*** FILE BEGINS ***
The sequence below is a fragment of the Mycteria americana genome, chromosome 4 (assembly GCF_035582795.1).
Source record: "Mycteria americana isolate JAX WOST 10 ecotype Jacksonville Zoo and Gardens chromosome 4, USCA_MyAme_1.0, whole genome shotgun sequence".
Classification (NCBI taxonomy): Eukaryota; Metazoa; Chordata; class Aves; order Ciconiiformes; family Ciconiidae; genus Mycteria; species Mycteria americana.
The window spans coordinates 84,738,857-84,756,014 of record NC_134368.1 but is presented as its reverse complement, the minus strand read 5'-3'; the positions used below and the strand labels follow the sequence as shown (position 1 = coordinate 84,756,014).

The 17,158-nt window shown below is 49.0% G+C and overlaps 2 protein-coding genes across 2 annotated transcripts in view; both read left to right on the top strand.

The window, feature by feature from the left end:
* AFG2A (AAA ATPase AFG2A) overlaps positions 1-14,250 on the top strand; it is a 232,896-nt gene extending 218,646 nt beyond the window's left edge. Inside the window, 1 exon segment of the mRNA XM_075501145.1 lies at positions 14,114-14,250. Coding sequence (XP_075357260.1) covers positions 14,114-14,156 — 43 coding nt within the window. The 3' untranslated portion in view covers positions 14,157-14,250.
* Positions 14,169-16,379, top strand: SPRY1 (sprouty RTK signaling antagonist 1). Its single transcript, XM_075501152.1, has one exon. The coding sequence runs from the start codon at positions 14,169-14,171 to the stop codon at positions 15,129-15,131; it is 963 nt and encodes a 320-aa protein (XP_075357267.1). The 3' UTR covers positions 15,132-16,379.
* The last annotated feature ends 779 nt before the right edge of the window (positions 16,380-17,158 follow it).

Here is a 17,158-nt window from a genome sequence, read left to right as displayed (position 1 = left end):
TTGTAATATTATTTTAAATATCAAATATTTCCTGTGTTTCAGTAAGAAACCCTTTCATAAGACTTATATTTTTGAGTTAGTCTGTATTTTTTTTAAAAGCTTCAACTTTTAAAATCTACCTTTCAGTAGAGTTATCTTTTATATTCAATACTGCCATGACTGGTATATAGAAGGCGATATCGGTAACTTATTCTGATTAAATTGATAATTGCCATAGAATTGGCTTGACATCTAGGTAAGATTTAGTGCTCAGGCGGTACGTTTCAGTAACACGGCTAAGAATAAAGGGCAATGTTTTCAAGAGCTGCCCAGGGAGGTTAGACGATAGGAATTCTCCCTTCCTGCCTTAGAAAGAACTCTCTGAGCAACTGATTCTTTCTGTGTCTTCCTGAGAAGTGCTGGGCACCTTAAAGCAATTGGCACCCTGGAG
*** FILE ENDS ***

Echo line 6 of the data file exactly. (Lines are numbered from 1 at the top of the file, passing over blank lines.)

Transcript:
The window, feature by feature from the left end: